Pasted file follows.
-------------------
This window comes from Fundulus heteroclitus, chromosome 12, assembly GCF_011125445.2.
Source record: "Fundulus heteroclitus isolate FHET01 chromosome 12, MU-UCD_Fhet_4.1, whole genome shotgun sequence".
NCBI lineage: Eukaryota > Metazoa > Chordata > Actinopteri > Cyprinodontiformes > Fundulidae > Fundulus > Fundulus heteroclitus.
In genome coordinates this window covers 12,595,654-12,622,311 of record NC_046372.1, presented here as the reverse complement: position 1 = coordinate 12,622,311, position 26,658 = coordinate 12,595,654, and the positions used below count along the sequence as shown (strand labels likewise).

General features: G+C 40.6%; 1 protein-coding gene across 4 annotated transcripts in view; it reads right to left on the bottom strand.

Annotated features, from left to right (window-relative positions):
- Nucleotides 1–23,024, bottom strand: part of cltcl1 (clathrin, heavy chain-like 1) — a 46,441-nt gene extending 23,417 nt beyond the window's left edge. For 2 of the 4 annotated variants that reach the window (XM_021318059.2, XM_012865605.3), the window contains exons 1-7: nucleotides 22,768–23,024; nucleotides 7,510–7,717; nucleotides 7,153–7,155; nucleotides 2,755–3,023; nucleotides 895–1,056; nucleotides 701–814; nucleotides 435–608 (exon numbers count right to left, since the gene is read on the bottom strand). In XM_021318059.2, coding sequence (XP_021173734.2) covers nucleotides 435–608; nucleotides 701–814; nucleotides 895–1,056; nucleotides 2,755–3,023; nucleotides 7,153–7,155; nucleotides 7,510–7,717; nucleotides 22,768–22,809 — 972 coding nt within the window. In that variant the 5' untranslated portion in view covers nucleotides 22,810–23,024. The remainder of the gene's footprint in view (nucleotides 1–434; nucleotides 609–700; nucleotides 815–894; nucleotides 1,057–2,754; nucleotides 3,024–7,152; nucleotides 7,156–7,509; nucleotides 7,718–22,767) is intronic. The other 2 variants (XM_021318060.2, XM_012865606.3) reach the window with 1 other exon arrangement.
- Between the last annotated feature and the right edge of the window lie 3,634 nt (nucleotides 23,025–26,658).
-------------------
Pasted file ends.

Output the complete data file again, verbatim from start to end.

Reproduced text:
This window comes from Fundulus heteroclitus, chromosome 12, assembly GCF_011125445.2.
Source record: "Fundulus heteroclitus isolate FHET01 chromosome 12, MU-UCD_Fhet_4.1, whole genome shotgun sequence".
NCBI lineage: Eukaryota > Metazoa > Chordata > Actinopteri > Cyprinodontiformes > Fundulidae > Fundulus > Fundulus heteroclitus.
In genome coordinates this window covers 12,595,654-12,622,311 of record NC_046372.1, presented here as the reverse complement: position 1 = coordinate 12,622,311, position 26,658 = coordinate 12,595,654, and the positions used below count along the sequence as shown (strand labels likewise).

General features: G+C 40.6%; 1 protein-coding gene across 4 annotated transcripts in view; it reads right to left on the bottom strand.

Annotated features, from left to right (window-relative positions):
- Nucleotides 1–23,024, bottom strand: part of cltcl1 (clathrin, heavy chain-like 1) — a 46,441-nt gene extending 23,417 nt beyond the window's left edge. For 2 of the 4 annotated variants that reach the window (XM_021318059.2, XM_012865605.3), the window contains exons 1-7: nucleotides 22,768–23,024; nucleotides 7,510–7,717; nucleotides 7,153–7,155; nucleotides 2,755–3,023; nucleotides 895–1,056; nucleotides 701–814; nucleotides 435–608 (exon numbers count right to left, since the gene is read on the bottom strand). In XM_021318059.2, coding sequence (XP_021173734.2) covers nucleotides 435–608; nucleotides 701–814; nucleotides 895–1,056; nucleotides 2,755–3,023; nucleotides 7,153–7,155; nucleotides 7,510–7,717; nucleotides 22,768–22,809 — 972 coding nt within the window. In that variant the 5' untranslated portion in view covers nucleotides 22,810–23,024. The remainder of the gene's footprint in view (nucleotides 1–434; nucleotides 609–700; nucleotides 815–894; nucleotides 1,057–2,754; nucleotides 3,024–7,152; nucleotides 7,156–7,509; nucleotides 7,718–22,767) is intronic. The other 2 variants (XM_021318060.2, XM_012865606.3) reach the window with 1 other exon arrangement.
- Between the last annotated feature and the right edge of the window lie 3,634 nt (nucleotides 23,025–26,658).